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Business Observer Friday, Feb. 11, 2005 17 years ago

Gallagher Grandstands Again

Florida Chief Financial Officer Tom Gallagher officially began his campaign for governor last week.
by: Adam Hughes Staff Writer

Gallagher Grandstands Again

Florida Chief Financial Officer Tom Gallagher officially began his campaign for governor last week. He held a press conference to urge the state's insurance commissioner to freeze Florida's property insurance rates immediately.

These guys are so predictable.

As soon as news spread of Gallagher's bold, grandstanding efforts to stand up for Florida's consumers, he took us back a dozen years. Gallagher was Florida's insurance commissioner when Hurricane Andrew devastated Homestead. And if memory serves us, he froze insurance rates then to do what he says needs to be done now - "stabilize" the homeowner's insurance market in the wake of Hurricanes Charley, Francis, Ivan and Jeanne. Back then, according to Gallagher's online biography of himself, he was a hero in 1993: "He marshaled public and private, state and federal resources to expedite claims handling and protect consumers against price gouging."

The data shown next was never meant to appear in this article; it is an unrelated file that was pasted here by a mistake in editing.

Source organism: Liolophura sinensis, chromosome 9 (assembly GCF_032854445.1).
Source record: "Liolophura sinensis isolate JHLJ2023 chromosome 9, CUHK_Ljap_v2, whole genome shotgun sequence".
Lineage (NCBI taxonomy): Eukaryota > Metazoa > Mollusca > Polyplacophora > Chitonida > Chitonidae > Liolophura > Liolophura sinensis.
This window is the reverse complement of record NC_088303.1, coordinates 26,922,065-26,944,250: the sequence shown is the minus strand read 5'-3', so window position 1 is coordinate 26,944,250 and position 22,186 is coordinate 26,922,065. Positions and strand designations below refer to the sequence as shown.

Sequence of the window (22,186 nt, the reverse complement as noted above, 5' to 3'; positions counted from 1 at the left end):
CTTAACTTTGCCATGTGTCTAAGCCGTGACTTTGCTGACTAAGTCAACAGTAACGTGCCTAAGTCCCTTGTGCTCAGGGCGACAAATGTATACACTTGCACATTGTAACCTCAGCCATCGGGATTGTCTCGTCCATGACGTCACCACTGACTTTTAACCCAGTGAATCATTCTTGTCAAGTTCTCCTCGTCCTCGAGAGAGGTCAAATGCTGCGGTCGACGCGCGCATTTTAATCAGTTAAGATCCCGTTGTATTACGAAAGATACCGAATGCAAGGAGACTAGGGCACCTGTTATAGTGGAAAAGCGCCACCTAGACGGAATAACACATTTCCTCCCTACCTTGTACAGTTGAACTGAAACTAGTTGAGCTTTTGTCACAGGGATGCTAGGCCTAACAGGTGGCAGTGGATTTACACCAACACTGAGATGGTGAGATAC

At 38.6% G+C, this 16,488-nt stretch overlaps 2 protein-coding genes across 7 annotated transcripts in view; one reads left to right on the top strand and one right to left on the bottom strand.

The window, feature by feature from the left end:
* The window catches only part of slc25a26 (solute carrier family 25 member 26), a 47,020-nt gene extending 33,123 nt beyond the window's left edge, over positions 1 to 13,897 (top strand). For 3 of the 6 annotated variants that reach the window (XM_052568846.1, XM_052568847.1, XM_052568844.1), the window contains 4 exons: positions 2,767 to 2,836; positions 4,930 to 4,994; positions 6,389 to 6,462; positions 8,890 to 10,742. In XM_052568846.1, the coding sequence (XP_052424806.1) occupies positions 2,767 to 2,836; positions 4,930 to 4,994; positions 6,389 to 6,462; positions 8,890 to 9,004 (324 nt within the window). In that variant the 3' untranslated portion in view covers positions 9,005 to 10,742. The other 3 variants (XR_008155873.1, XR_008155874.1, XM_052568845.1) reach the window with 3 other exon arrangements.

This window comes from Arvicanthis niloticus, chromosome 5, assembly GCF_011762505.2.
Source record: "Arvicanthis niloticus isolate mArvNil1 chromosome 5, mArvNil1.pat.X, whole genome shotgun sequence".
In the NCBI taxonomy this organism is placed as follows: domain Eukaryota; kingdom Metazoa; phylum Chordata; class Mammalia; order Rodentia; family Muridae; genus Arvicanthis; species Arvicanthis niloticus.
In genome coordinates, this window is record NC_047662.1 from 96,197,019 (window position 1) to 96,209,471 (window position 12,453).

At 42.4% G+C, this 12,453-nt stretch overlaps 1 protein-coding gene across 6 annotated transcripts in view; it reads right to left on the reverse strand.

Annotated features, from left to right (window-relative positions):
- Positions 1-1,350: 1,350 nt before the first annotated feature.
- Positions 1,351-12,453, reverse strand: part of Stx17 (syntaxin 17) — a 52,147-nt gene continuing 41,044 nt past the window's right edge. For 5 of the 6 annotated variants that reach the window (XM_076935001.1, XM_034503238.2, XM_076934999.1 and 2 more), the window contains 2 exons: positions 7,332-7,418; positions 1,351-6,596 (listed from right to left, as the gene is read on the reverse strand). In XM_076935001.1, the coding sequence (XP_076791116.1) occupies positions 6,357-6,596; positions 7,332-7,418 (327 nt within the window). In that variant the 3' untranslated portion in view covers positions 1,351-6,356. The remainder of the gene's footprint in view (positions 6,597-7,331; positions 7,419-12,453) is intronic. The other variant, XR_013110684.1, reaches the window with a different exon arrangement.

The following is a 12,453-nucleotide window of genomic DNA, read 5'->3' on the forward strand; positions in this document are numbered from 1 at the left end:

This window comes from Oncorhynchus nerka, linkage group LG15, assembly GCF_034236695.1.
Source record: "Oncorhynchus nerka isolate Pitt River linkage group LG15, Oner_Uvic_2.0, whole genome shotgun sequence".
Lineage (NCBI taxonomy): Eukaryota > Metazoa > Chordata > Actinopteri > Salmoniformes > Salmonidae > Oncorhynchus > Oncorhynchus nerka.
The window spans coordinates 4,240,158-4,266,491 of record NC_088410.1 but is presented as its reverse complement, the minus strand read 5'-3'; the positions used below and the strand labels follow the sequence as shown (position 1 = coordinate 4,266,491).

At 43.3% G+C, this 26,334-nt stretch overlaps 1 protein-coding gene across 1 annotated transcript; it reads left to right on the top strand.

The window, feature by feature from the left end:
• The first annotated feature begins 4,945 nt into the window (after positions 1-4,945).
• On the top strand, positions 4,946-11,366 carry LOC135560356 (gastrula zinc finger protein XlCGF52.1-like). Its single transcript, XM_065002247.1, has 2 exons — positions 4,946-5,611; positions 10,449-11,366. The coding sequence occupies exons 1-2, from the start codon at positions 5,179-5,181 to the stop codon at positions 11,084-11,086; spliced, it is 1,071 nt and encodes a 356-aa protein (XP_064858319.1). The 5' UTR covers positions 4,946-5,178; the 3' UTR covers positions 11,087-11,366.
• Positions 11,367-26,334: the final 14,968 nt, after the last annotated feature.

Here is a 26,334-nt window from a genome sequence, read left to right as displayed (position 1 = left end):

And so here we are again - protecting consumers against price gouging. Or, at least that's what he wants you to think. At his briefing last Thursday, Gallagher said: "'I'm extremely concerned that there is a trend with companies, including Nationwide, trying to recoup their losses from the hurricanes or raising their rates so policyholders are forced to drop coverage. Homeowners who have suffered losses from the four back-to-back storms should not be victimized a second time."

The reference to Nationwide was a reference to the Ohio insurer's request for a 28% rate increase and a doubling of rates on mobile homes. It's one of 31 insurance carriers, out of 250 operating in the state, that have filed for rate increases since the hurricanes. (We should be amazed that number is so few.) According to the Florida Insurance Council, most of the approved rate increases have been for 10% or less, "with only two or three approved in the 20% to 25% range."

Despite that, it looks good politically to stand up to the insurance companies, and Gallagher, ever the career Tallahassee politician, knows it.

In truth, Gallagher's call for a rate freeze only will make a bad situation worse. The trouble began not with the 2004 hurricane season but in the aftermath of Hurricane Andrew in 1992. Then, Gallagher led efforts in the statehouse to "stabilize" Florida's insurance market with layers of new regulations that, today:

• Guarantee a shortage of insurance;

• Artificially depress insurance rates in an unsustainable manner;

• And prevent consumers from having any choice but to be thrown in the state-controlled insurer of last resort, Citizens Property Insurance Corp., whose own stability is questioned by the Insurance Information Institute, an industry research watchdog.

Thanks to Tallahassee, Florida has a perverse insurance situation. Here's why: